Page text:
Disclaimer: I apologise if you find this post too long. Still trying to kick my student impulses. I’d do better next time.
You ever seen Driving Miss Daisy, well, where do you think they got that story plot from? From me, that’s where – always being driven everywhere. As fun, as that was, I finally decided it was time to put my big girl pants on. I mean, in this day and age, who doesn’t know how to drive? For one thing, some job ads ask that you have a full licence for at least a year to apply. Or what if I was on holiday and needed to rent a car? Even if I don’t have a car (which I’m hoping is not the case), it just made sense to at least have a licence and start counting the years. So I finally came to my senses. Plus it kinda worked out that I had all the time to do this now. So anyways, for the past month, I’ve been learning to drive and getting ready to take the tests. And from my experience I have the following gems to share:
1. Mind over matter: Whenever I told anyone I was starting to learn, they’d ask me how I felt, and honestly, I felt soooo excited. I was looking forward to sitting behind the wheel and taming the beast that is a motor vehicle. Truthfully, I think the thing that holds you back from learning, is fear – fear of crashing or causing an accident or losing control. This leads me to my next point.
2. In my instructor I trust: Is there really any need to fear when you have a well-trained instructor sitting next to you? I mean he has his own brake on his side and it’s not like he’d let you crash, at least for the sake of self-preservation. You can always count on good old-fashioned self-preservation in these kinds of situations. So just follow his instructions and check your fears at the door and you’d do fine.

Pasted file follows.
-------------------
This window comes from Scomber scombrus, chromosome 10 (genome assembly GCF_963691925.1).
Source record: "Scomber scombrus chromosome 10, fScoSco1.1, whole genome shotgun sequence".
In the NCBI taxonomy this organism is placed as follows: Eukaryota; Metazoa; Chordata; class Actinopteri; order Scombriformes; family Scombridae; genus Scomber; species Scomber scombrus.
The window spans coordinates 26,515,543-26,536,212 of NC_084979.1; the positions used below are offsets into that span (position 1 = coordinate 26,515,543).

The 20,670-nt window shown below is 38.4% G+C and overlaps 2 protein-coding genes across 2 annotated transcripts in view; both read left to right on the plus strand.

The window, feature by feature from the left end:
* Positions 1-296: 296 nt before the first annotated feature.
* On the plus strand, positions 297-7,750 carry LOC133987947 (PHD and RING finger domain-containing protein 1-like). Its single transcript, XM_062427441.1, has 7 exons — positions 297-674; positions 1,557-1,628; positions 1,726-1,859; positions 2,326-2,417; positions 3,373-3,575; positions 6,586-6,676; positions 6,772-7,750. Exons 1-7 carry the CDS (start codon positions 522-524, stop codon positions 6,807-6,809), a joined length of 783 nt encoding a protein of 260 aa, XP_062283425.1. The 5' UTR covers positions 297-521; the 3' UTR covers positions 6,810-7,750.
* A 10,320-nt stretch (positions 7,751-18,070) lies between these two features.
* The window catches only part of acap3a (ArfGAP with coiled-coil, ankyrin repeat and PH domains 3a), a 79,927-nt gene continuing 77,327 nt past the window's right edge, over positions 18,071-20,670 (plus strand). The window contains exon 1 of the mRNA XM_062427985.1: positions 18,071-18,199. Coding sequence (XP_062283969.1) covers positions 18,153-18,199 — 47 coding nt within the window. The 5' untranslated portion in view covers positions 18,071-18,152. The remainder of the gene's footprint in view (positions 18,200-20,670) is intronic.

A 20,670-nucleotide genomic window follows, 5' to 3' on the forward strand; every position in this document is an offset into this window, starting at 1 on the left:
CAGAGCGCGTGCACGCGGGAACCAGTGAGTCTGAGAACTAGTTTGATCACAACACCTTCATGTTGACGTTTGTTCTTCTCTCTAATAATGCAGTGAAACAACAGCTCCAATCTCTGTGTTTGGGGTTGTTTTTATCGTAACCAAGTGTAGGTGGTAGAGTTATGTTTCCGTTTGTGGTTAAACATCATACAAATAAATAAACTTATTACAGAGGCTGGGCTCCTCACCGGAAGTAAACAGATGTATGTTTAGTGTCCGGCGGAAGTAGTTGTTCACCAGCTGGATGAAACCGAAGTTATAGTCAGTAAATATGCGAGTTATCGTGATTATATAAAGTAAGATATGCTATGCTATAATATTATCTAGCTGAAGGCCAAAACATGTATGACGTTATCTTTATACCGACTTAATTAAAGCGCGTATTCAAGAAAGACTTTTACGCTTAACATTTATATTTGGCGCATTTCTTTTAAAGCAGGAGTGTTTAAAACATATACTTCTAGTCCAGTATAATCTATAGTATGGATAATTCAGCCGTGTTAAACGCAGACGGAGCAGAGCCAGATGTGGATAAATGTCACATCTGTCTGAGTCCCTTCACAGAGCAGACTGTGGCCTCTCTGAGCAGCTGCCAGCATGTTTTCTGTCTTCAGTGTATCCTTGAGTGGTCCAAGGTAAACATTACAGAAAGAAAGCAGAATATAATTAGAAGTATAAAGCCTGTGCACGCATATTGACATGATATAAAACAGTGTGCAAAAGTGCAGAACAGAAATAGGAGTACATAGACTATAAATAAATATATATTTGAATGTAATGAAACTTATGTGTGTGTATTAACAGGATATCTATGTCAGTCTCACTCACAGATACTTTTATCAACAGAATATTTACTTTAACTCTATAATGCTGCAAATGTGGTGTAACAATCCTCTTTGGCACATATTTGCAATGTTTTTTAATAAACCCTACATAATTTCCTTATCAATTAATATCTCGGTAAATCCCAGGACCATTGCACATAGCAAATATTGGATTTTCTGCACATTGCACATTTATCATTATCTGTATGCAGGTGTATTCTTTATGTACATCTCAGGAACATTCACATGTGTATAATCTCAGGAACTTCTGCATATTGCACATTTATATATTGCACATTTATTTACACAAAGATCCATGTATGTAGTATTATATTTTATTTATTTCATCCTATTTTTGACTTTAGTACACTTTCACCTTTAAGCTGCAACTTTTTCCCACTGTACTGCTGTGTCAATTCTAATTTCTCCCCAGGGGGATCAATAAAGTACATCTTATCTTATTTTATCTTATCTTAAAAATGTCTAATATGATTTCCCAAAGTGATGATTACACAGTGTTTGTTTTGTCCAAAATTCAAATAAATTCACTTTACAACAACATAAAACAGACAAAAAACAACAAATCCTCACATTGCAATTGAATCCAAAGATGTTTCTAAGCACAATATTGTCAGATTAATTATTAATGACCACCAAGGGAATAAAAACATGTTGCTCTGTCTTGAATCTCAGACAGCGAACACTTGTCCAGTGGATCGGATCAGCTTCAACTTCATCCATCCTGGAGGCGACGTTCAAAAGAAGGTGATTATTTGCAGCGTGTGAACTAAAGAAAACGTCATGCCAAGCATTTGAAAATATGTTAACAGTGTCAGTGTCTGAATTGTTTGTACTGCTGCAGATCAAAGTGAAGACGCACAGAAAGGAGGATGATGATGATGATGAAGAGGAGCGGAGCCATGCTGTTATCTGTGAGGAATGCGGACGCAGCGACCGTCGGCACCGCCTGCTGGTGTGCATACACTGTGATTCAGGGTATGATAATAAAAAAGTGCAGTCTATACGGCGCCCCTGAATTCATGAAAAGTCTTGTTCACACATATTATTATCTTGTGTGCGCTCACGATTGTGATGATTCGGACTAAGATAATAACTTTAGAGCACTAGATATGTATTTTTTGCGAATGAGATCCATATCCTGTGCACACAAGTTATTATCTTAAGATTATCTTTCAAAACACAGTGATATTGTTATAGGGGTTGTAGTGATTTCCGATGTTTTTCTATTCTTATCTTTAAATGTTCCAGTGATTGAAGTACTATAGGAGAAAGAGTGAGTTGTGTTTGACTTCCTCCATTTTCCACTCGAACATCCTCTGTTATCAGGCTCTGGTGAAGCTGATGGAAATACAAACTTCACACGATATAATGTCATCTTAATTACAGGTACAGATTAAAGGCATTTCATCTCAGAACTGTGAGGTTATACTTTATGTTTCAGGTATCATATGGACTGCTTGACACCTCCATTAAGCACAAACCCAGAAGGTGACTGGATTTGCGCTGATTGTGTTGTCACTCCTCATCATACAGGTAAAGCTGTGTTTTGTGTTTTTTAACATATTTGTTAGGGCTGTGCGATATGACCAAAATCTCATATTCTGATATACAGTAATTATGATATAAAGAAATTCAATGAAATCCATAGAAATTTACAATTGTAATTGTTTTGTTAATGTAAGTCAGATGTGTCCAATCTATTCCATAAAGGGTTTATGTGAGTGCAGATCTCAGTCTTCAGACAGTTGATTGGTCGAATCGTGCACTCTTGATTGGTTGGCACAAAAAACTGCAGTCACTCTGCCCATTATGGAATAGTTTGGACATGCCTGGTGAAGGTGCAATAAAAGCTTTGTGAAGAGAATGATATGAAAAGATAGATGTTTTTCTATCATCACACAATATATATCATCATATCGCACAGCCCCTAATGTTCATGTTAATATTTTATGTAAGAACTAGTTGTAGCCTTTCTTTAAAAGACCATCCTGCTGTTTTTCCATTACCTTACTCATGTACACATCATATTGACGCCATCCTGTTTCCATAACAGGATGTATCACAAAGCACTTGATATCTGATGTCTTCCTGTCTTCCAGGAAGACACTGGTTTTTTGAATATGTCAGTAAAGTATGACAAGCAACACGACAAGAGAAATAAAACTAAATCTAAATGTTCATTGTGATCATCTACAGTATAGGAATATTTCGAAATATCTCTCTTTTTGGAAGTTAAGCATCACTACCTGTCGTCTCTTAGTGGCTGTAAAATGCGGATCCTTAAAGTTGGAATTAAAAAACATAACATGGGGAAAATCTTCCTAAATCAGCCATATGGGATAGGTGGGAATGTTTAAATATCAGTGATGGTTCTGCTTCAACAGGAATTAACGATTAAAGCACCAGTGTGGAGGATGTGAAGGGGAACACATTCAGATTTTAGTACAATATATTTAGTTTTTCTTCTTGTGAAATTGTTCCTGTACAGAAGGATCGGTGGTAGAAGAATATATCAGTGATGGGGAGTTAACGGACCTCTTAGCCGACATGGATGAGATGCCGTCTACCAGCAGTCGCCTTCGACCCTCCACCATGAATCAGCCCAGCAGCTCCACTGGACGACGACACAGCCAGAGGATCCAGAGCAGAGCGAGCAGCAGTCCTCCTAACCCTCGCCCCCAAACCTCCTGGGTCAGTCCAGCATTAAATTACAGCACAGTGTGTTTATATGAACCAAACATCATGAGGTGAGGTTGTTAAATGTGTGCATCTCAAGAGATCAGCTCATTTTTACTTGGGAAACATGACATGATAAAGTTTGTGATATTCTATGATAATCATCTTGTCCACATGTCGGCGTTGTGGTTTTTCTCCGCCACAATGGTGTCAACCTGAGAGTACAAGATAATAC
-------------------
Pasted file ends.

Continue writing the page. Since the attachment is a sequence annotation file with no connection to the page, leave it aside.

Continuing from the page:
3. Learner – instructor relationship: If you’re like me and are remotely considered as a “meh *shrug* I’d tap that if I had to repopulate the planet” and have an opposite sex instructor you’d need to be smart. For me, I spent 2 hours (with a break in between) every other day with my instructor in a car where there wasn’t much to do but talk to avoid awkwardness. I had to keep reminding myself every session that I was just there to learn to drive not to find a new beau (honestly, it wasn’t much of a challenge for me but you may have a very hot instructor, my only advice, learn to drive first).
4. Dip your toes in the instructor pool: No shade to my instructor (can we just call him Mike?); he was the absolute best and I learned a great deal from him. But for one day, he was ill, so I got a different instructor and boy did that make such a difference. I had been struggling to master the art of starting the car without jerking and I swear Mike was just about getting ready to push me out of the moving car and face whatever came next till luckily (for the both of us) he got ill and I got this other instructor (let’s call him Nolan). Well in one hour, Nolan showed me a different way of starting and it was buh-bye jerk start.
5. Respect for the machine: Once you come to understand that driving is very serious business and not something to be taken lightly, then you’re one step to becoming a great driver. You have to respect the machine and you’d be able to control it. Never let the car control you.
6. Choice of cars: If given the choice between manual transmission and automatic to learn, my advice is to pick manual. Honestly, once you can drive manual, automatic is a breeze. I was lucky enough to learn on both and truthfully, there’s a big difference. In automatic, the car does everything for you, and all you literally do is steer and make sure you don’t drive into a ditch or something; whereas in manual, you’re responsible for every single thing the car does (and I can testify to the fact that there’s something satisfying about controlling the car yourself). I still want an automatic car though *wink*